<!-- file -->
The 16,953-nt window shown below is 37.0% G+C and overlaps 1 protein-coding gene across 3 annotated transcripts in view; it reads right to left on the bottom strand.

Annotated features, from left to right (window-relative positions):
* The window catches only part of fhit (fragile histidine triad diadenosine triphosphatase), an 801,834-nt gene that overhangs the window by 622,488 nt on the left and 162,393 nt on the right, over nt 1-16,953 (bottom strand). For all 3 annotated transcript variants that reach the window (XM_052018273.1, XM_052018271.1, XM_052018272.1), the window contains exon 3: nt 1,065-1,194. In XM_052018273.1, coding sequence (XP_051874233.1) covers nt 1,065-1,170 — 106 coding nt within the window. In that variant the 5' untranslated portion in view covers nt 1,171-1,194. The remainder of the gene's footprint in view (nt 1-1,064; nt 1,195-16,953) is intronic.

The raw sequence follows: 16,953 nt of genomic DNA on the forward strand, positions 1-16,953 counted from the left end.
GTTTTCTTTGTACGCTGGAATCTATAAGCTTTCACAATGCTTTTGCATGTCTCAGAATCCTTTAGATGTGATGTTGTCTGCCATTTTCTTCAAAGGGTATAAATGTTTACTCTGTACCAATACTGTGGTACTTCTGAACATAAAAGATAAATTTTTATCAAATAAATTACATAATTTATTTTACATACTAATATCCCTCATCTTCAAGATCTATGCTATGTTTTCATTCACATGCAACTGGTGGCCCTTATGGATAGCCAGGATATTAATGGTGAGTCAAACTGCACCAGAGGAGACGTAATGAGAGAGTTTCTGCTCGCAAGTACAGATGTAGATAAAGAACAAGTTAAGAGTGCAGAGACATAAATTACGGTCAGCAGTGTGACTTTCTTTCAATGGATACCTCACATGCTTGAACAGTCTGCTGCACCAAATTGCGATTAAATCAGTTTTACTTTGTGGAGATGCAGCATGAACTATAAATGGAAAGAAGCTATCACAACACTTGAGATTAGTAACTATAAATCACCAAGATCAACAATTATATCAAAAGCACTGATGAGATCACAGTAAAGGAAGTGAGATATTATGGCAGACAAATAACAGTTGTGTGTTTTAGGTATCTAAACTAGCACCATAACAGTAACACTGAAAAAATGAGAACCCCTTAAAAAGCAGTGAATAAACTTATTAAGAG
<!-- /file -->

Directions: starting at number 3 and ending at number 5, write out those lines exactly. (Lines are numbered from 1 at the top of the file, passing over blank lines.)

* The window catches only part of fhit (fragile histidine triad diadenosine triphosphatase), an 801,834-nt gene that overhangs the window by 622,488 nt on the left and 162,393 nt on the right, over nt 1-16,953 (bottom strand). For all 3 annotated transcript variants that reach the window (XM_052018273.1, XM_052018271.1, XM_052018272.1), the window contains exon 3: nt 1,065-1,194. In XM_052018273.1, coding sequence (XP_051874233.1) covers nt 1,065-1,170 — 106 coding nt within the window. In that variant the 5' untranslated portion in view covers nt 1,171-1,194. The remainder of the gene's footprint in view (nt 1-1,064; nt 1,195-16,953) is intronic.

The raw sequence follows: 16,953 nt of genomic DNA on the forward strand, positions 1-16,953 counted from the left end.
GTTTTCTTTGTACGCTGGAATCTATAAGCTTTCACAATGCTTTTGCATGTCTCAGAATCCTTTAGATGTGATGTTGTCTGCCATTTTCTTCAAAGGGTATAAATGTTTACTCTGTACCAATACTGTGGTACTTCTGAACATAAAAGATAAATTTTTATCAAATAAATTACATAATTTATTTTACATACTAATATCCCTCATCTTCAAGATCTATGCTATGTTTTCATTCACATGCAACTGGTGGCCCTTATGGATAGCCAGGATATTAATGGTGAGTCAAACTGCACCAGAGGAGACGTAATGAGAGAGTTTCTGCTCGCAAGTACAGATGTAGATAAAGAACAAGTTAAGAGTGCAGAGACATAAATTACGGTCAGCAGTGTGACTTTCTTTCAATGGATACCTCACATGCTTGAACAGTCTGCTGCACCAAATTGCGATTAAATCAGTTTTACTTTGTGGAGATGCAGCATGAACTATAAATGGAAAGAAGCTATCACAACACTTGAGATTAGTAACTATAAATCACCAAGATCAACAATTATATCAAAAGCACTGATGAGATCACAGTAAAGGAAGTGAGATATTATGGCAGACAAATAACAGTTGTGTGTTTTAGGTATCTAAACTAGCACCATAACAGTAACACTGAAAAAATGAGAACCCCTTAAAAAGCAGTGAATAAACTTATTAAGAG